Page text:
“Barbie” encouraging audiences to truly feel

Karen Savoy / Sputnik Photography

The box office hit Barbie has made quite the splash in theatres since coming out July 21. The long-anticipated film transforms audiences back to the simplicity of childhood while showing the complexity that comes with existing in today’s world as a woman.  

Theatres across the globe have been a sea of pink since opening night of Barbie. The overwhelming nostalgia felt in this film is enough to draw viewers in for a trip down memory lane, but director Greta Gerwig and producer/actress Margot Robbie have juxtaposed the uplifting sentiment with the reality faced by women in the “real world”.  

Pink, Barbie’s signature colour, has become a phenomenon since this film has been released. It has taken on a life of its own, audiences are sporting their best and brightest pink to the theatres. It is an experience separate from the film at this point, wearing pink to the theatre and seeing everybody else’s outfits are almost as exciting as the film itself.  

Barbie has been a staple in young people’s homes since she was first created in 1959 by Ruth Handler, who is honoured in this film. Since her creation, Barbie has evolved into a figurehead who can take on any career and excel. Along with this great success there has always been some resentment towards these dolls. The pressure put on young people about their bodies has been an issue for years.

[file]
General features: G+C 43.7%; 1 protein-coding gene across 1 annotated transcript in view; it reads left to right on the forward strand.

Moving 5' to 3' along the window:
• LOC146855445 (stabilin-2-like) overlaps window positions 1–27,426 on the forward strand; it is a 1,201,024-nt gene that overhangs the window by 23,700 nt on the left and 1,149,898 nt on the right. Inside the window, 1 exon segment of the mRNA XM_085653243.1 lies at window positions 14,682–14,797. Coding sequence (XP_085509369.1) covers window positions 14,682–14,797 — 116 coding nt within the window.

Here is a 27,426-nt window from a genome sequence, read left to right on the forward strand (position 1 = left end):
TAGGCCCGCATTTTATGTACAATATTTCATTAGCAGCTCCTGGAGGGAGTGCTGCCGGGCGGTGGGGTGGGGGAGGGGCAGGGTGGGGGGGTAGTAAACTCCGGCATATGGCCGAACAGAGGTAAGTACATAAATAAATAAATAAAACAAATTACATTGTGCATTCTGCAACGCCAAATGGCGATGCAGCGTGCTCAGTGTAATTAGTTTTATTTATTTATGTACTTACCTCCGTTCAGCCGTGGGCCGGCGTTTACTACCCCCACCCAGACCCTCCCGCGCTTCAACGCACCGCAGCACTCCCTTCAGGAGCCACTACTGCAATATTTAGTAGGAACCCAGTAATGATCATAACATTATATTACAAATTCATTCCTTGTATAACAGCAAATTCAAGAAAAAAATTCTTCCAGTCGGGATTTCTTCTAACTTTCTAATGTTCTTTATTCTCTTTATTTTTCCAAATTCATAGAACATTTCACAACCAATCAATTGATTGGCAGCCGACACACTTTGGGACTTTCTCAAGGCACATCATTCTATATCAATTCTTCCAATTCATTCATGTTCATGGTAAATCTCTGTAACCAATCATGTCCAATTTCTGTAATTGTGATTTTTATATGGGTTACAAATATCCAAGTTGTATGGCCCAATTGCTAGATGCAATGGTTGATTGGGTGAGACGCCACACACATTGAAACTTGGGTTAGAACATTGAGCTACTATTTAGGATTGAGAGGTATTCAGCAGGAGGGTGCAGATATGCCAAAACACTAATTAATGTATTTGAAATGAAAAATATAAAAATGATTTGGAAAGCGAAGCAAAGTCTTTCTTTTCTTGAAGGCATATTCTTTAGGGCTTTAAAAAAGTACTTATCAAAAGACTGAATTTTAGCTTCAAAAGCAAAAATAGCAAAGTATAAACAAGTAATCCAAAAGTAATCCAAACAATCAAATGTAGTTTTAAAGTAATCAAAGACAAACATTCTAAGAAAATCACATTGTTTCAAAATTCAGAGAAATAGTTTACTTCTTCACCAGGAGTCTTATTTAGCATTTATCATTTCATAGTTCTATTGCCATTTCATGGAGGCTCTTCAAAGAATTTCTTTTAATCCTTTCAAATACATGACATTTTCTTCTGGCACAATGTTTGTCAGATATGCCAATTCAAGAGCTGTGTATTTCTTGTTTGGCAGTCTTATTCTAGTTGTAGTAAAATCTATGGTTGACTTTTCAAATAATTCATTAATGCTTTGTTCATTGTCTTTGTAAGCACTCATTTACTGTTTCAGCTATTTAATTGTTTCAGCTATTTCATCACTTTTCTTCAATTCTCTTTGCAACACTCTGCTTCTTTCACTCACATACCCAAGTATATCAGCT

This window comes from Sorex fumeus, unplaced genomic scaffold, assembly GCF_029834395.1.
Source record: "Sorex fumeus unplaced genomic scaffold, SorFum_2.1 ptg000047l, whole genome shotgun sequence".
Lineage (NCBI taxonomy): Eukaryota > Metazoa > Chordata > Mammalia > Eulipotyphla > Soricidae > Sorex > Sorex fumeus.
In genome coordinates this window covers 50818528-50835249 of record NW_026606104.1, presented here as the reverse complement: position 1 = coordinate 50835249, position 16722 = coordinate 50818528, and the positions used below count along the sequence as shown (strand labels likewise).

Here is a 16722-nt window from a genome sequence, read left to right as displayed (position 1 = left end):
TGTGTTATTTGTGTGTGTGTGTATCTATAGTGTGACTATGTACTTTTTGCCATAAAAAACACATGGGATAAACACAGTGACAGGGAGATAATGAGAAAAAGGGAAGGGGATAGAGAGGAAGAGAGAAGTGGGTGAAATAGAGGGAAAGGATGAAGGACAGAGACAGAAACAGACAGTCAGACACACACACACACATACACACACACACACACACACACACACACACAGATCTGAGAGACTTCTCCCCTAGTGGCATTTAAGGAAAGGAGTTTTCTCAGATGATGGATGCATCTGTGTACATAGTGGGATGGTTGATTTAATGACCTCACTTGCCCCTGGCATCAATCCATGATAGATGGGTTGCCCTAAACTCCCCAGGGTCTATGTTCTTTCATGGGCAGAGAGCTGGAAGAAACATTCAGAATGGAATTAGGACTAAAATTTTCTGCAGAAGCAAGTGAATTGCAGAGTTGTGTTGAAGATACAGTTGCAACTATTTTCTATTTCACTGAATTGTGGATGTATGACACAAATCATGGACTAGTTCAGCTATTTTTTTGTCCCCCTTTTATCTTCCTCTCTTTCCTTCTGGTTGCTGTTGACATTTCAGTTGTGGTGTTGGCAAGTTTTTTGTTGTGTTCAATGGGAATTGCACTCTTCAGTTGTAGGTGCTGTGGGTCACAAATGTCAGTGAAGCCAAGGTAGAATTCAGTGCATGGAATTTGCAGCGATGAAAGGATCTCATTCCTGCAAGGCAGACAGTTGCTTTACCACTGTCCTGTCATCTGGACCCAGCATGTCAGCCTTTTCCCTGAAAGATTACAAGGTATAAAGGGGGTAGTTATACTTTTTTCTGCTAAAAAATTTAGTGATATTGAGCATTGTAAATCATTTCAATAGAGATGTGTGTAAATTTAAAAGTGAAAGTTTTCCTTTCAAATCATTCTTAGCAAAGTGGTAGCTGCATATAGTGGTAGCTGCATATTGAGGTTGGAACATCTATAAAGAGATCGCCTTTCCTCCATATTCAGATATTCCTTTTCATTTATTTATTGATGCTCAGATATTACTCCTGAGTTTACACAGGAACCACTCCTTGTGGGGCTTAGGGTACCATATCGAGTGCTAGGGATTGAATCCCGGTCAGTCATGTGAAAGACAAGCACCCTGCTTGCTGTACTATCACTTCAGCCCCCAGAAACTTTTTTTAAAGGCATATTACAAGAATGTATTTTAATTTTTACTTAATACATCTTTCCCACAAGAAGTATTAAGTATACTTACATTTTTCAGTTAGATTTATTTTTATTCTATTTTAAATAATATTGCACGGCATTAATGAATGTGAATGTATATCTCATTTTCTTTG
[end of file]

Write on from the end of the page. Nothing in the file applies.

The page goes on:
Gerwig’s film addresses these issues beautifully as Barbie weaves through the real world and interacts with more women. Other notable productions Gerwig has solo directed and written include Lady Bird in 2017 and Little Women in 2019, both were nominated for Academy Awards.  

These movies address issues that face their characters without being obnoxiously overt. It is not a huge secret how women are not equal across the globe and should not be treated as a spectacle. It does come to a shock to Barbie however, as she navigates life in the real world. The doll who lives in a perfect world is not used to having emotions, fears or obstacles to face.  

The mother and daughter relationship shown in this movie is a rollercoaster of emotions. The daughter, Sasha, is played by Ariana Greenblatt and the mother, Gloria, played by America Ferrera. Sasha is growing up and not connecting with Gloria the way she used to, and Gloria is trying to adjust but feeling inadequate. Anyone with a mother or maternal figure in their life can relate to this drifting that occurs during their pre-teen years and it is truly tragic to see on the big screen.  

America Ferrara, who plays the mother, delivers a powerful speech about the struggles of being a woman saying, “You have to be thin, but not too thin. And you can never say you want to be thin. You have to say you want to be healthy, but also you have to be thin. You have to have money, but you can’t ask for money because that’s crass.”  

The messages sent in Barbie are not hidden or complicated. Life is hard. Being a human is complex and being a woman can often be very complicated. Barbie is learning all the lessons we in the audience have spent decades learning and it brings her to tears (which, of course she has never shed before).  

Watching Barbie go through this sobering journey is interesting as an audience member, because it feels like a journey we have all walked. Watching this “perfect” person breakdown reassures us we are allowed to go through life stumbling and most importantly, as Ruth says in this film, feel.

This article was originally published in print Volume 23, Issue 1 on Thursday, Aug. 31.

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